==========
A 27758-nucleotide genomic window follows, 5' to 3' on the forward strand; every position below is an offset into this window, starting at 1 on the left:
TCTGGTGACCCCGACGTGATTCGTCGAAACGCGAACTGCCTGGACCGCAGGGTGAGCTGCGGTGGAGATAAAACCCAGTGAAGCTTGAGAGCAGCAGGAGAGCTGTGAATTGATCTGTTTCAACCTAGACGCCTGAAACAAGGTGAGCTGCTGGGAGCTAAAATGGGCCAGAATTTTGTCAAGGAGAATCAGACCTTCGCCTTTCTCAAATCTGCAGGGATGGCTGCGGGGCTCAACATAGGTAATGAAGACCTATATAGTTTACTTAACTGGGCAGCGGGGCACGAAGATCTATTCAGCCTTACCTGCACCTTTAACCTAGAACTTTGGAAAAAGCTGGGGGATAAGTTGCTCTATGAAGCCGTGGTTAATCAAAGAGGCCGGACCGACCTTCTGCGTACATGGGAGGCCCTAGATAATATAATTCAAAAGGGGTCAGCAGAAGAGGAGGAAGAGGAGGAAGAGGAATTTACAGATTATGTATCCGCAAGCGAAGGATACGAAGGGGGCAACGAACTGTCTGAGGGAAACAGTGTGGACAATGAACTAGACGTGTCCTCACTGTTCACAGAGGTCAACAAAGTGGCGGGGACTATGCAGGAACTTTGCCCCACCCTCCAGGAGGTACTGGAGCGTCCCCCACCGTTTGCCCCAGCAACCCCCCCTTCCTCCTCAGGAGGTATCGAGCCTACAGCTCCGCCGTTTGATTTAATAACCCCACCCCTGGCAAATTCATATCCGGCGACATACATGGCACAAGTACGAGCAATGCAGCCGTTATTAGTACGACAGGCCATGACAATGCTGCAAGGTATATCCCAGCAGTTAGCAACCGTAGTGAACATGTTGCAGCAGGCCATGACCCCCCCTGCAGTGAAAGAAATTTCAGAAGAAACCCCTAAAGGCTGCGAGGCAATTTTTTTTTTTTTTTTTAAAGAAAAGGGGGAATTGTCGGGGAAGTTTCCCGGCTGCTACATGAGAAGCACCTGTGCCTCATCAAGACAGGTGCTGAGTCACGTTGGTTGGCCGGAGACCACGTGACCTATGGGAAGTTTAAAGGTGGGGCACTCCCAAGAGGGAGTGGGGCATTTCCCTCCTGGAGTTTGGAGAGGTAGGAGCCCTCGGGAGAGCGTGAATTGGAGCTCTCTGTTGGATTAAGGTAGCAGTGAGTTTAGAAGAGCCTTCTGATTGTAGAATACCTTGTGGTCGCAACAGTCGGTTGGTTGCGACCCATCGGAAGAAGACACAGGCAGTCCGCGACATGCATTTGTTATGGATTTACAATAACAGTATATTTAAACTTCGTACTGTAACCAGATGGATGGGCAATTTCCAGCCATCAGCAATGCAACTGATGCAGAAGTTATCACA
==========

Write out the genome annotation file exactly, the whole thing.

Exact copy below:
A 27758-nucleotide genomic window follows, 5' to 3' on the forward strand; every position below is an offset into this window, starting at 1 on the left:
TCTGGTGACCCCGACGTGATTCGTCGAAACGCGAACTGCCTGGACCGCAGGGTGAGCTGCGGTGGAGATAAAACCCAGTGAAGCTTGAGAGCAGCAGGAGAGCTGTGAATTGATCTGTTTCAACCTAGACGCCTGAAACAAGGTGAGCTGCTGGGAGCTAAAATGGGCCAGAATTTTGTCAAGGAGAATCAGACCTTCGCCTTTCTCAAATCTGCAGGGATGGCTGCGGGGCTCAACATAGGTAATGAAGACCTATATAGTTTACTTAACTGGGCAGCGGGGCACGAAGATCTATTCAGCCTTACCTGCACCTTTAACCTAGAACTTTGGAAAAAGCTGGGGGATAAGTTGCTCTATGAAGCCGTGGTTAATCAAAGAGGCCGGACCGACCTTCTGCGTACATGGGAGGCCCTAGATAATATAATTCAAAAGGGGTCAGCAGAAGAGGAGGAAGAGGAGGAAGAGGAATTTACAGATTATGTATCCGCAAGCGAAGGATACGAAGGGGGCAACGAACTGTCTGAGGGAAACAGTGTGGACAATGAACTAGACGTGTCCTCACTGTTCACAGAGGTCAACAAAGTGGCGGGGACTATGCAGGAACTTTGCCCCACCCTCCAGGAGGTACTGGAGCGTCCCCCACCGTTTGCCCCAGCAACCCCCCCTTCCTCCTCAGGAGGTATCGAGCCTACAGCTCCGCCGTTTGATTTAATAACCCCACCCCTGGCAAATTCATATCCGGCGACATACATGGCACAAGTACGAGCAATGCAGCCGTTATTAGTACGACAGGCCATGACAATGCTGCAAGGTATATCCCAGCAGTTAGCAACCGTAGTGAACATGTTGCAGCAGGCCATGACCCCCCCTGCAGTGAAAGAAATTTCAGAAGAAACCCCTAAAGGCTGCGAGGCAATTTTTTTTTTTTTTTTTAAAGAAAAGGGGGAATTGTCGGGGAAGTTTCCCGGCTGCTACATGAGAAGCACCTGTGCCTCATCAAGACAGGTGCTGAGTCACGTTGGTTGGCCGGAGACCACGTGACCTATGGGAAGTTTAAAGGTGGGGCACTCCCAAGAGGGAGTGGGGCATTTCCCTCCTGGAGTTTGGAGAGGTAGGAGCCCTCGGGAGAGCGTGAATTGGAGCTCTCTGTTGGATTAAGGTAGCAGTGAGTTTAGAAGAGCCTTCTGATTGTAGAATACCTTGTGGTCGCAACAGTCGGTTGGTTGCGACCCATCGGAAGAAGACACAGGCAGTCCGCGACATGCATTTGTTATGGATTTACAATAACAGTATATTTAAACTTCGTACTGTAACCAGATGGATGGGCAATTTCCAGCCATCAGCAATGCAACTGATGCAGAAGTTATCACA